Implementing a bring your own device (BYOD) program is a great way to reduce costs and improve employee productivity. It’s far cheaper than providing business-issued devices to all your employees, and people tend to work more efficiently when they’re using the things they’re most familiar with. It’s also more convenient not to have to carry around separate devices for personal and business use. But while BYOD is chock-full of benefits, it introduces some new risks that need to be addressed, as well.
Here are five of the most common BYOD challenges you need to overcome:
#1. Device support
One of the first considerations when drawing up a BYOD policy is which devices you’re going to include in the program. It’s important to find the right compromise here, since supporting too few manufacturers, models, and platforms will result in low adoption rates. Try to support everything, and you may end up running into difficulties when your team needs to work with devices they’re not very familiar with. For example, if your administrative staff and/or BYOD software can only work with iPhones, supporting Android-powered devices might prove challenging.
To figure out which devices to allow in your BYOD program, create a company survey that asks what devices employees are using. Then, compile the results, and support the most popular devices in your company.
#2. Approval processes
To maximize end-user adoption, you’ll want to make the approval process as quick and easy as possible. Employees should be able to register in your BYOD program in a few minutes after checking whether their device is supported. However, you’ll also want to be transparent about the steps you take to safeguard employee privacy and device ownership. Approval processes should clearly lay out the rules and define a straightforward exit strategy for anyone who wants to leave the program or depart the business.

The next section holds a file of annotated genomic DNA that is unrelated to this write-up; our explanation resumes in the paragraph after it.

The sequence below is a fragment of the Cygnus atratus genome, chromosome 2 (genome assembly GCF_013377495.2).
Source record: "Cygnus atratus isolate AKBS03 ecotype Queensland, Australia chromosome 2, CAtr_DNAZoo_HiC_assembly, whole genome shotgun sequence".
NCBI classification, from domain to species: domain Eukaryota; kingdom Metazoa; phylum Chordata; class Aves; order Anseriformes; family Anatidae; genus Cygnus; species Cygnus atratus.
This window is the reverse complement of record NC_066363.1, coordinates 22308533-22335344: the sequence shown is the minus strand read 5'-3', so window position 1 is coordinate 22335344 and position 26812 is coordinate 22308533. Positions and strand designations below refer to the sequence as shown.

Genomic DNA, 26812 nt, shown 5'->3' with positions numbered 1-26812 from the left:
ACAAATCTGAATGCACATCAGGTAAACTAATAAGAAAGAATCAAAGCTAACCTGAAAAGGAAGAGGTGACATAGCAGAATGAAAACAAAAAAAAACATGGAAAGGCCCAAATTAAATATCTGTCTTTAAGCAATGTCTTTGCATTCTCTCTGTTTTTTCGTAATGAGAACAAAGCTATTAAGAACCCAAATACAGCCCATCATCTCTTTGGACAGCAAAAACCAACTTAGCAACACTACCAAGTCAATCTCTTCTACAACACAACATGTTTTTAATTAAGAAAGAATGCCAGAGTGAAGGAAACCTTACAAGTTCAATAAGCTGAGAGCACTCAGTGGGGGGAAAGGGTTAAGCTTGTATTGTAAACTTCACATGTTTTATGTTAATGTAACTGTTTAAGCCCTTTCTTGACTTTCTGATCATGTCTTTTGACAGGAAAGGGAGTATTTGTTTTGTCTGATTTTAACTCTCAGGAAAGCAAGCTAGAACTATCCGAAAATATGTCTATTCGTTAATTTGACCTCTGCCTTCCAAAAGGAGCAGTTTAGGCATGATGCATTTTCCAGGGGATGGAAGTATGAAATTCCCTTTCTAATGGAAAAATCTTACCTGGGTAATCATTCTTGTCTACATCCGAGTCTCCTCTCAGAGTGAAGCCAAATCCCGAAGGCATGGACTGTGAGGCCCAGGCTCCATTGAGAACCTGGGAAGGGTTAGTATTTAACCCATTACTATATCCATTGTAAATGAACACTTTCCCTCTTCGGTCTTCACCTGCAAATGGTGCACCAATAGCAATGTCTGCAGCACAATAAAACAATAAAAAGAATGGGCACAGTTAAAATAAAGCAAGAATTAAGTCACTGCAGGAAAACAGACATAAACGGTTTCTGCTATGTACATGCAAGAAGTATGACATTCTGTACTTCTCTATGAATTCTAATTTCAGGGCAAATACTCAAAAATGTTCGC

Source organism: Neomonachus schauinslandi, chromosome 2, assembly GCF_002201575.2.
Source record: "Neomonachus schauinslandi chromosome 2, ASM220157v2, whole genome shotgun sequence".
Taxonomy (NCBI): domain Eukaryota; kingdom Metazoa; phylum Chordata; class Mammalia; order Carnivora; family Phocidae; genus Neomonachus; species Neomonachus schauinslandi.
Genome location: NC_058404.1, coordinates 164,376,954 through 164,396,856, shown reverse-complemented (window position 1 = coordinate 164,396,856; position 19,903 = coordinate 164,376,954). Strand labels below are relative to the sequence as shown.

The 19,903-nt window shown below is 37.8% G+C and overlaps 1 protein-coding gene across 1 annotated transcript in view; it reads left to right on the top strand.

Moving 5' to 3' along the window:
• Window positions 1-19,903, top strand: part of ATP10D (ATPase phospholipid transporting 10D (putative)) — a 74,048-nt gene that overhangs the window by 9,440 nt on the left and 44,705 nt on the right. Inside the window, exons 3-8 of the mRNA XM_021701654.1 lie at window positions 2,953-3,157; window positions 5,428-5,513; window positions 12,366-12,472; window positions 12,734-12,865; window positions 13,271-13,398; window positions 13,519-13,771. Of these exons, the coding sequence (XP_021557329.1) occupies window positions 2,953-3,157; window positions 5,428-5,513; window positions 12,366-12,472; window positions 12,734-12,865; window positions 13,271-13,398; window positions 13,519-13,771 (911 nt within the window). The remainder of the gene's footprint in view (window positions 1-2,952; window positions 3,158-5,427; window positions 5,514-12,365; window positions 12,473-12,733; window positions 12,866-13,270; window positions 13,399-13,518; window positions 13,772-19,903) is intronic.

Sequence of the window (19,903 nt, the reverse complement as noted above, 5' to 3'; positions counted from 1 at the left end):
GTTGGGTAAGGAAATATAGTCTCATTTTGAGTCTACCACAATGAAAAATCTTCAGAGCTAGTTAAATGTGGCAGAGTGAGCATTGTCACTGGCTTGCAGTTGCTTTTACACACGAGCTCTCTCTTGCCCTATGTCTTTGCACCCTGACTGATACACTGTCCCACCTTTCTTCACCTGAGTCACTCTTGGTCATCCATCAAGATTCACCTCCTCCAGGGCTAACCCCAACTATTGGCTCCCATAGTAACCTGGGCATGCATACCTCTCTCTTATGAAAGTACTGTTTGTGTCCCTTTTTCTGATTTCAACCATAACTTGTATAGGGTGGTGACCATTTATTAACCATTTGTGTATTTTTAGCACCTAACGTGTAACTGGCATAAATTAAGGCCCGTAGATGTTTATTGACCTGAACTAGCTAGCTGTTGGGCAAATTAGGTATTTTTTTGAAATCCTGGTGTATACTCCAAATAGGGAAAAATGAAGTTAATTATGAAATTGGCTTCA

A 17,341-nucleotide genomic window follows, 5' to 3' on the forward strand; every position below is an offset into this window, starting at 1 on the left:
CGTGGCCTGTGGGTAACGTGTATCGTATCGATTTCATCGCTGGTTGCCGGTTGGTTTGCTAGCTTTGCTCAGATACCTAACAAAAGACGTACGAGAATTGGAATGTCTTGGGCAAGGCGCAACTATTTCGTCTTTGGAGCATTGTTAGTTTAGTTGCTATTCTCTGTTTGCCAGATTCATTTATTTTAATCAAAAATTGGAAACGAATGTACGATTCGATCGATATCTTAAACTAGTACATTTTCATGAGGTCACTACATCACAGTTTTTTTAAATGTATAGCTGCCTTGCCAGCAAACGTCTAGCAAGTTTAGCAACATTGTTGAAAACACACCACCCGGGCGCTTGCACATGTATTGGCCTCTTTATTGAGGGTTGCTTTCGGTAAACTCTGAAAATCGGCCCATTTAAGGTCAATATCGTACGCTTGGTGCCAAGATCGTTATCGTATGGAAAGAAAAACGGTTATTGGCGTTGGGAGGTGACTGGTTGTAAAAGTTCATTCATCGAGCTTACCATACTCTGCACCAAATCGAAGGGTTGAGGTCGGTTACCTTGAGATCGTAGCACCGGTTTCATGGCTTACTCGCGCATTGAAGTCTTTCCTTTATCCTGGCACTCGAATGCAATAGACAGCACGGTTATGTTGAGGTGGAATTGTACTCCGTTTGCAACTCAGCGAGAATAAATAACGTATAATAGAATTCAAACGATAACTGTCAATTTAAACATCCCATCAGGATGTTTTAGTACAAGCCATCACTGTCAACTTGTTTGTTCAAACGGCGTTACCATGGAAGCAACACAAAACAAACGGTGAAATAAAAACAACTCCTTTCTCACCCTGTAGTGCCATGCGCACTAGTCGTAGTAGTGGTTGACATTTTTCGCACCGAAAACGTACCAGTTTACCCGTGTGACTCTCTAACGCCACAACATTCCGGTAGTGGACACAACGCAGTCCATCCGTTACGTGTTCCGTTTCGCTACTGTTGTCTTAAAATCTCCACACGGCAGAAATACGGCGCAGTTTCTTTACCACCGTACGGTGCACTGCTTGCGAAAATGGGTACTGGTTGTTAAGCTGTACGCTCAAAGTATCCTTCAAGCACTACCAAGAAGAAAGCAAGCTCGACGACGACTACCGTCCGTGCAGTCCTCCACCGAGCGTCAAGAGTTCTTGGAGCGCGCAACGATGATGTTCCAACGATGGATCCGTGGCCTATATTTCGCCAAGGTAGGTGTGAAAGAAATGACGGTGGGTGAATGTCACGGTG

#3. User authentication
Most data breaches occur due to mismanaged access rights and poor administrative controls. Every BYOD policy should include a clause about passwords and verification methods. After all, you can hardly have employees using mobile devices that aren’t even protected by a PIN code and lock screen.
When accessing business systems and data, you should also enforce a single sign-on (SSO) solution that lets employees access all apps and data used for work with a single set of login credentials. Finally, be sure to enforce an additional verification layer, such as a one-time security token or fingerprint scanner.
#4. Lost devices
One of the biggest risks of allowing mobile devices for work is the fact that they’re far more likely to get lost or stolen. But usually far worse than losing the value of the device is having a third party being able to access any confidential data and accounts stored on it. Every BYOD policy should have a remote wiping clause, although you should make every reasonable effort to prevent wiping employee-owned apps and data. Administrators also need a way to revoke access rights on employee-owned devices as soon as one is reported lost or stolen or if an employee’s contract is terminated.
#5. Data management
Finding the right compromise between employee privacy and security is perhaps the biggest challenge of all, since no one will want to enroll in your BYOD program if they feel it will involve surrendering control over their own devices, applications, and personal data. The best way to ensure both is to keep work-related apps and data separate.
If anything belonging to the business is to be stored on the local device itself, then it should exist in its own partition that the company retains full control over. Better yet, keeping your apps and data hosted in the cloud can eliminate the need for keeping things stored locally. That way, employees can use their devices for accessing business systems without any need to download, install, or store confidential data locally.
In-Touch Computer Services removes the stress and complications associated with installing a robust BYOD policy in your business. Give us a call today to get started.